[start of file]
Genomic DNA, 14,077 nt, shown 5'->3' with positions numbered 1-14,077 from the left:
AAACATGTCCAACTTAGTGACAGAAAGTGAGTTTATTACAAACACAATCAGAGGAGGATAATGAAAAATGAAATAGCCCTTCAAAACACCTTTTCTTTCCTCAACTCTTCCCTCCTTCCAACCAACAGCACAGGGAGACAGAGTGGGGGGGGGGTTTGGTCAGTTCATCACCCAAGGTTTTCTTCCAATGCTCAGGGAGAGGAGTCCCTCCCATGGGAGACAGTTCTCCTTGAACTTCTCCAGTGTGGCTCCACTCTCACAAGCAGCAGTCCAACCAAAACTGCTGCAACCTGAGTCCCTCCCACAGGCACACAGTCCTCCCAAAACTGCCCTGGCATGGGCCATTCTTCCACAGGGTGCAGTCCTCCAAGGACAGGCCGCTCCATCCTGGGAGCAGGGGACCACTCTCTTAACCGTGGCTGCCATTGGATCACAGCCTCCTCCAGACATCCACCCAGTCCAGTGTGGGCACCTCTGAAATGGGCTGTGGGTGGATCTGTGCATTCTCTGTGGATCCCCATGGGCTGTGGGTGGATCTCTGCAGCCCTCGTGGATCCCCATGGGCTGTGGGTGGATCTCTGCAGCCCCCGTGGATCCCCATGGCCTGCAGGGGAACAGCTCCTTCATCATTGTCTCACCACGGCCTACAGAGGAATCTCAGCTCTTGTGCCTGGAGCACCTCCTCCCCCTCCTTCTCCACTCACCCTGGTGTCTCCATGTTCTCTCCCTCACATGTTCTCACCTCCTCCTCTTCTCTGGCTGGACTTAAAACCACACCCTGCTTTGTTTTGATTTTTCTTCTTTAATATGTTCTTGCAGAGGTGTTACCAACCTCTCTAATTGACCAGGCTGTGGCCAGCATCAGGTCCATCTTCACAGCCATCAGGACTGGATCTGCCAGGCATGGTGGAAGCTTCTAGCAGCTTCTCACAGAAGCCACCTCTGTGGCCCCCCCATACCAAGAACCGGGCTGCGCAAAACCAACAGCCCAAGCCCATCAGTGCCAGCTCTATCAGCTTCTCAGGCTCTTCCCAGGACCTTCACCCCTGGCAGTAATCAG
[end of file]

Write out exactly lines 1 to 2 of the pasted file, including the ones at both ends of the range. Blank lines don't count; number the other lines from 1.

Genomic DNA, 14,077 nt, shown 5'->3' with positions numbered 1-14,077 from the left:
AAACATGTCCAACTTAGTGACAGAAAGTGAGTTTATTACAAACACAATCAGAGGAGGATAATGAAAAATGAAATAGCCCTTCAAAACACCTTTTCTTTCCTCAACTCTTCCCTCCTTCCAACCAACAGCACAGGGAGACAGAGTGGGGGGGGGGTTTGGTCAGTTCATCACCCAAGGTTTTCTTCCAATGCTCAGGGAGAGGAGTCCCTCCCATGGGAGACAGTTCTCCTTGAACTTCTCCAGTGTGGCTCCACTCTCACAAGCAGCAGTCCAACCAAAACTGCTGCAACCTGAGTCCCTCCCACAGGCACACAGTCCTCCCAAAACTGCCCTGGCATGGGCCATTCTTCCACAGGGTGCAGTCCTCCAAGGACAGGCCGCTCCATCCTGGGAGCAGGGGACCACTCTCTTAACCGTGGCTGCCATTGGATCACAGCCTCCTCCAGACATCCACCCAGTCCAGTGTGGGCACCTCTGAAATGGGCTGTGGGTGGATCTGTGCATTCTCTGTGGATCCCCATGGGCTGTGGGTGGATCTCTGCAGCCCTCGTGGATCCCCATGGGCTGTGGGTGGATCTCTGCAGCCCCCGTGGATCCCCATGGCCTGCAGGGGAACAGCTCCTTCATCATTGTCTCACCACGGCCTACAGAGGAATCTCAGCTCTTGTGCCTGGAGCACCTCCTCCCCCTCCTTCTCCACTCACCCTGGTGTCTCCATGTTCTCTCCCTCACATGTTCTCACCTCCTCCTCTTCTCTGGCTGGACTTAAAACCACACCCTGCTTTGTTTTGATTTTTCTTCTTTAATATGTTCTTGCAGAGGTGTTACCAACCTCTCTAATTGACCAGGCTGTGGCCAGCATCAGGTCCATCTTCACAGCCATCAGGACTGGATCTGCCAGGCATGGTGGAAGCTTCTAGCAGCTTCTCACAGAAGCCACCTCTGTGGCCCCCCCATACCAAGAACCGGGCTGCGCAAAACCAACAGCCCAAGCCCATCAGTGCCAGCTCTATCAGCTTCTCAGGCTCTTCCCAGGACCTTCACCCCTGGCAGTAATCAG